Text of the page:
No really, read the headline again and have a guess. The answer lies in the ‘On the plane’ section…
‘Liverpool stars arrive at training as they get to work ahead of United showdown’ – Daily Mirror.
Men go to work.
And here we were thinking that Jurgen Klopp would give Liverpool’s players the whole week off.
‘Rooney chauffeured to training, days after doing his community service at a garden centre’ – Daily Mirror.
If Rooney had finished an overnight community service spell at 7.30am and been picked up for Everton training at 8am, Mediawatch might have considered this a news story.
‘Days after’? Not so much. He does play for Everton as a professional footballer, after all.
Down down, deeper and down
You do almost have to admire the Daily Mail’s Charlie Sale for his near-constant negativity of everything to do with England, the Football Association and the England national team. Today is no different.
‘Even the most ardent England fan would be hard pressed to say the last two World Cup qualifying games against Slovenia and Lithuania have been exciting,’ begins Sale on Tuesday.
‘And for the first time in this less-than-thrilling campaign, it looks as though the remarkably loyal armchair support switched off from watching the England game in Vilnius despite its primetime kick-off at 5pm on Sunday.
‘The poor viewing figures for the dull 1-0 win were an average of 3.69million and a peak of 4.98m. That made it the only match in the 10-game route to Russia – all covered live on ITV – for which the ratings had sunk below a 4m average and 5m peak.
‘An average of 5.07m had watched the 1-0 victory over Slovenia at Wembley last Thursday, with a peak of 6.18m. By either measurement, well over a million viewers deserted England.’
Have they ‘deserted England’, Charlie? Or was this just a dead rubber match in which the result had absolutely no bearing on anything? Let’s see how many watch the friendlies against Germany and Brazil.
Also, we really must question the claim that Sunday 5pm is ‘primetime’ TV slot. Presumably that’s why BBC One are plumping for a repeat of Eat Well For Less at the same time this Sunday, to get a slice of that sweet primetime pie?
If only supporters had been told the details of that Euro 2016 darts competition, eh Charlie. None of this would have happened…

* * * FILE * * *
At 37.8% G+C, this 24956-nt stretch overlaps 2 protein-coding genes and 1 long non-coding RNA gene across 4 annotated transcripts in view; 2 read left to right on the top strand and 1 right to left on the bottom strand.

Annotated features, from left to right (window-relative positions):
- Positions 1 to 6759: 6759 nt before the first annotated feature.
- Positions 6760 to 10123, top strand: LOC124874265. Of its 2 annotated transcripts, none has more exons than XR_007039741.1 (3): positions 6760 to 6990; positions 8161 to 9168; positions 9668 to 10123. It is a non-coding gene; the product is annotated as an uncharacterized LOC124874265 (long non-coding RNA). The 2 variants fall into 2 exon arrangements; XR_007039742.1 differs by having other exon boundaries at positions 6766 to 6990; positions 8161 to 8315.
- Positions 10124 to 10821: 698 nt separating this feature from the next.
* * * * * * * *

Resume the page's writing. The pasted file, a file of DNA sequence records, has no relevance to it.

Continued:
On the plane
Picking an England squad to go to next year’s World Cup is, by its very nature, a game of opinions, but it was still very interesting to read the thoughts of the Daily Mirror’s football writers on the subject.
– Chief football writer Andy Dunn leaving Joe Hart out of the squad in favour of Fraser Forster based on Premier League form. He must have watched a different Forster over the past year.
– Matt Lawless taking both Andy Carroll and Dominic Calvert-Lewin as two of his five forwards and Michail Antonio and Jack Wilshere in midfield, but leaving Adam Lallana at home. That seems a touch harsh.
– Darren Lewis perfectly reasonably leaving out Fabian Delph, Jack Wilshere and Danny Drinkwater because of a lack of game time, but then picking Theo Walcott.
Still, the last word really must go to Simon Bird, whose negativity towards England is, bizarrely, absolutely joyous:
‘It really doesn’t matter who Southgate picks, England are too pedestrian and fearful in their play to be contenders. He should stick with a first choice core. For instance: Butland, Walker, Cahill, Smalling, Rose – Henderson, Dier – , Rashford, Ali, Lallana – Kane.
‘Then fill the squad with the pick of last year’s U20 World Cup winners, who are now part of the U21 campaign, to fill up the squad and give them a good look at a senior tournament.
‘Don’t select middle ranking Premier League stars who won’t be around for the next two or three tournaments. Take lads like Kyle Walker-Peters, Joe Gomez, Trent Alexander-Arnold, Josh Onomah, Dominic Calvert-Lewin, Tammy Abraham, Ade Lookman, Sheyi Ojo and Dominic Solanke.’
Mediawatch expects that the media reaction towards Gareth Southgate would be entirely calm and collected if he took players on loan at Aston Villa and Fulham to next summer’s World Cup. Sorry Sheyi, but we wouldn’t get our hopes up.
Goals, goals, goals
You can tell it is a slow week of news in the middle of the international break when MailOnline are doing fluff features like ‘Harry Kane, Romelu Lukaku and Alvaro Morata are all flying, but which side has the most formidable attack?’. Yes, we’ve heard of the ‘goals scored’ column too.
It really is a bizarre piece. Teams are awarded marks out of ten for firepower, but it bears little actual resemblance to their actual record. Arsenal (11 league goals) are given 7/10 and Chelsea (12 goals scored) 7.5/10, but Liverpool (13 goals scored) are only given 6/10. That’s despite Arsenal having ‘a fairly average front-line’.
‘Goals have been few and far between’ for Liverpool, you see, despite them being the fourth top scorers in the division. Presumably they scored four lots of scotch mist against Arsenal at Anfield?
Still the best line is certainly saved for Chelsea, and their 7.5 rating:
‘Solely due to Morata’s precision in front of goal, Chelsea get a 7.5. They will be hoping and praying the Spaniard isn’t struck down by injury, though. Batshuayi is decent enough, but he’s not got the capacity to win Chelsea the league.’
Do NOT Google ‘Alvaro Morata injury’ whatever you do, guys…
Four is the magic number
You do sometimes wonder whether England managers can ever win. Mediawatch is not wholly convinced by Gareth Southgate – far from it – but he is at least trying something new.
Southgate watched England play Slovenia and saw central midfielders drop too deep to pick up the ball, thus slowing down possession and causing attacking midfielders to be isolated. He decided that playing a back three might help, allowing a central defender to step up out of defence and meet the central midfield, rather than the other way round.